Today: Memorial service for Hap Halloran, World War II vet and POW


Click on pictures to enlarge.

By Dave Boyce

Almanac Staff Writer

A memorial service will be held today (June 17) for Menlo Park resident Raymond "Hap" Halloran, the World War II veteran and prisoner of war who died June 7 at 89. The service is set for noon at St. Raymond Church, 1100 Santa Cruz Ave. in Menlo Park.

During World War II, Mr. Halloran found himself on the giving and the receiving ends in the air war over Japan — first as a B-29 bombardier and then, after his plane was shot down over Tokyo, as a prisoner of war. The prison camps were unmarked and thus occasional targets of apparently ferocious friendly fire, including the March 1945 fire bombing of the city.

Mr. Halloran experienced parachuting from his doomed airplane; humiliation as a POW when put on display in a zoo; solitary confinement; a successful business career; decades of nightmares as he tried to escape wartime memories; and, finally, relief afte reconciling with former enemies, according to an autobiographical account.

When invited, Mr. Halloran would talk about his experiences. He spoke in Japan at museums, temples and in Peace Parks in Hiroshima and Nagasaki. "They also were seeking closure," he wrote of his audiences, some of whom reciprocated by visiting him in the United States.

While visiting Japan, he met the fighter pilot who shot him down, and a "good guard" from his time as a prisoner of war, according to his account.

Mr. Halloran is survived by his sons Dan of Barcelona and Tim of Brentwood; and by his daughter Peggy of Redwood City, relatives said.

A cold dark cage

Raymond Halloran grew up in Cincinnati, the second of five boys. He volunteered for the Army Air Force following the December 1941 attack at Pearl Harbor.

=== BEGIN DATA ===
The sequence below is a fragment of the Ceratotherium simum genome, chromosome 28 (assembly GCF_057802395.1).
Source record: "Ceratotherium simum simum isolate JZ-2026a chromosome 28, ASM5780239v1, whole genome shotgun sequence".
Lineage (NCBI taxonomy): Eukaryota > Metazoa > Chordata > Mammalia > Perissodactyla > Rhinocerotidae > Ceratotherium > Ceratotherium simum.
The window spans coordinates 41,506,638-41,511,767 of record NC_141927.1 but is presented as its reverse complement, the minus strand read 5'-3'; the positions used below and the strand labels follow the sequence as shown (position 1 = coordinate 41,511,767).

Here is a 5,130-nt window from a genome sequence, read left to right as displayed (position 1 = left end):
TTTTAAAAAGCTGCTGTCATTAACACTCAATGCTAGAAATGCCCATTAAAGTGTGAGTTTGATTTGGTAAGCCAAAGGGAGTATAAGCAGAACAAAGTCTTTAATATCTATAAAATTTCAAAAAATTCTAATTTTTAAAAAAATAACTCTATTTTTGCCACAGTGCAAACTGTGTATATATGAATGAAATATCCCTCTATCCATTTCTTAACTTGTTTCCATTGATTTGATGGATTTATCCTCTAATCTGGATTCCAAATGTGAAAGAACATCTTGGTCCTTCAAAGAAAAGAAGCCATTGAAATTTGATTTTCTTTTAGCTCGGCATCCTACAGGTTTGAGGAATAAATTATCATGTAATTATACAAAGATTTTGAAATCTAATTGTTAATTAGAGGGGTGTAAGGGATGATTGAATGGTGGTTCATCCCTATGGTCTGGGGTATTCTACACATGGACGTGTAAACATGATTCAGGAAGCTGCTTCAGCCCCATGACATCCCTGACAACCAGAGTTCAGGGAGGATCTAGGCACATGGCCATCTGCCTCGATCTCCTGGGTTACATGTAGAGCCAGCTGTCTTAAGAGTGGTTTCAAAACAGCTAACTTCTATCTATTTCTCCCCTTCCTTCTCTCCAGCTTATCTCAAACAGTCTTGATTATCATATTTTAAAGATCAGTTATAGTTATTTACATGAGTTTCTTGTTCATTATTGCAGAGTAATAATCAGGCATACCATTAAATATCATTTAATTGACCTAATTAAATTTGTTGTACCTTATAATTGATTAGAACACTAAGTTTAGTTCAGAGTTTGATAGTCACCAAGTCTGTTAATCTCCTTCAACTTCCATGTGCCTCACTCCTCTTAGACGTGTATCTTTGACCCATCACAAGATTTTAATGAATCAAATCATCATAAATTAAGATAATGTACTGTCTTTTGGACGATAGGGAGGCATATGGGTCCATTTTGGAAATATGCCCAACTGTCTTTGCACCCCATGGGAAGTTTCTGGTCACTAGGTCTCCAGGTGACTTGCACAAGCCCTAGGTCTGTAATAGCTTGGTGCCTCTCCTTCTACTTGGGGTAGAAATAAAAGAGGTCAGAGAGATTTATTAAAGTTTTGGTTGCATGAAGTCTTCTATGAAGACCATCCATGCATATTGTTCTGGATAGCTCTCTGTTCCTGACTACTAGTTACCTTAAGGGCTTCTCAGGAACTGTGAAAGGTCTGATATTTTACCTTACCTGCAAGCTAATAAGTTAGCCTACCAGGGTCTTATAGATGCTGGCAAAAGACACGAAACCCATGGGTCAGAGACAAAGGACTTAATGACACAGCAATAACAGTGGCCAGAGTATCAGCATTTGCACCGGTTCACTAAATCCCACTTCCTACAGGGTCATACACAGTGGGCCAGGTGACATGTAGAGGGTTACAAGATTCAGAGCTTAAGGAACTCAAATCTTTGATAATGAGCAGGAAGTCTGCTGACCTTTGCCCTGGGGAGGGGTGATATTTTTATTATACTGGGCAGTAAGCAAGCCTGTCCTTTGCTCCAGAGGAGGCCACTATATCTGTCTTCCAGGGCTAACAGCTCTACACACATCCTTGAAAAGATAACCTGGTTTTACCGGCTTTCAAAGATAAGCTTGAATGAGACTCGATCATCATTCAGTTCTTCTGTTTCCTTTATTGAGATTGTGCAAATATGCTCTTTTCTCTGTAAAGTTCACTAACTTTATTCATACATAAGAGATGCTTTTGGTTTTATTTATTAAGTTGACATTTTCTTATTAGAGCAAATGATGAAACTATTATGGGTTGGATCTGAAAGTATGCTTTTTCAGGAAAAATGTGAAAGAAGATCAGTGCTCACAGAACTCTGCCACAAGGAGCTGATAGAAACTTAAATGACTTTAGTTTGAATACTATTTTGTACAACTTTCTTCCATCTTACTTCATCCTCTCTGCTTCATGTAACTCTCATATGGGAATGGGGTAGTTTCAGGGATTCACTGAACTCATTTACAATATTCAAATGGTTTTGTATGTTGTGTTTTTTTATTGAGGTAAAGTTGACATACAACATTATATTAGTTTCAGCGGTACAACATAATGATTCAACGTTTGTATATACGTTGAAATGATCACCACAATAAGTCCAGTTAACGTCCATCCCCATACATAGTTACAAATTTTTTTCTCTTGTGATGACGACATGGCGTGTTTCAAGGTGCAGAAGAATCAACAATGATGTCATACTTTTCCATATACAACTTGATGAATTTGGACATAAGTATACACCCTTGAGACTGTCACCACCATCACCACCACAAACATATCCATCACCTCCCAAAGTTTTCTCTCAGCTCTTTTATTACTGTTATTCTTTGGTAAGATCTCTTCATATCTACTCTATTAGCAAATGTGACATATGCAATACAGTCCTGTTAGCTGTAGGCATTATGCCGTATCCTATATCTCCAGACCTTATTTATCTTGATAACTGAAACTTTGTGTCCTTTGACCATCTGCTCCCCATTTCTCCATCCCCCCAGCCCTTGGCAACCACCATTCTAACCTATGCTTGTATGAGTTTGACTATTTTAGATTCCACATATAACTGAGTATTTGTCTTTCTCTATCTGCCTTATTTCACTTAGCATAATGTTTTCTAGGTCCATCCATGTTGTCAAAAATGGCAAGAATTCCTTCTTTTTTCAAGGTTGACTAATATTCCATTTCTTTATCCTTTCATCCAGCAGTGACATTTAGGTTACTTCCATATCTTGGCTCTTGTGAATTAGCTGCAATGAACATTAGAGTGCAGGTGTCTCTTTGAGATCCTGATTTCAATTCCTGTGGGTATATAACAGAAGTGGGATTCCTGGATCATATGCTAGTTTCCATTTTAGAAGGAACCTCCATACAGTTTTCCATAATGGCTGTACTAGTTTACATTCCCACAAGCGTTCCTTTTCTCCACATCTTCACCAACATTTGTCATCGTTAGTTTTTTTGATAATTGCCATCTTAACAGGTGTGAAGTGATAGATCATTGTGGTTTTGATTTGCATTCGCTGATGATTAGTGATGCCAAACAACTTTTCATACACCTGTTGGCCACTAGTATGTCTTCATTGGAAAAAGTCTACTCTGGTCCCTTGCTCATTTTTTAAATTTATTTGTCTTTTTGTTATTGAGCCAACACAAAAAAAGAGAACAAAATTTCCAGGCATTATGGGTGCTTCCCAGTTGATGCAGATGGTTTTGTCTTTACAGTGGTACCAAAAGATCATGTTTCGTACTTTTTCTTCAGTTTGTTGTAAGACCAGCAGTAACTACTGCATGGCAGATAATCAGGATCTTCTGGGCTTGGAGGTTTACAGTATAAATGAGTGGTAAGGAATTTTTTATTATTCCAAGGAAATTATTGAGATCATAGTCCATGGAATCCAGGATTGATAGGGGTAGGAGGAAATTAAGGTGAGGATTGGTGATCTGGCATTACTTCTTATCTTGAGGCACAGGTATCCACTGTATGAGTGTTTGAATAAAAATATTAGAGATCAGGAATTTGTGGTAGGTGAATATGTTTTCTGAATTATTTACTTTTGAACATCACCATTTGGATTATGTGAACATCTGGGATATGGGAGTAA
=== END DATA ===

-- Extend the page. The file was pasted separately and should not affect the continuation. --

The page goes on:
After training, he joined an 11-man crew that flew a new B-29 bomber from the Midwest to Honolulu and then to an airfield in the Northern Marianas Islands, from which were launched bombing raids on the Japanese mainland.

On his crew's fourth mission, a Japanese fighter plane critically damaged two of his B-29's four engines such that it left the formation. The crew bailed out at 27,000 feet at an ambient temperature of 58 below zero, he said in his account. Five men survived, he said.

After 24,000 feet of free fall, he deployed his chute and a Japanese fighter pilot flew by and saluted him, he wrote. "A rarity," Mr. Halloran noted.

The graciousness did not last. On the ground, a crowd of civilians set upon him and administered "severe beatings," he wrote. He was nearly dead by the time Japanese soldiers came upon him and took him off to solitary confinement for 67 days in a "cold dark cage." He received no medical treatment and was forbidden to talk except when interrogated, he wrote. He was out of solitary by the time the Allied forces fire-bombed Tokyo. "The heat, smoke and firestorm were absolutely terrifying," he wrote. Some prisoners burned to death in their cells, Mr. Halloran's son Dan said in an interview. The guards wouldn't let them out, he added.

After the fire bombing, soldiers took him to the Ueno Zoo, Mr. Halloran wrote, where they displayed him in a cage as "the hated B-29 prisoner," naked, unwashed and covered with sores from insect bites. "Conditions were extreme," he wrote. "I cried (a form of relief) and prayed constantly."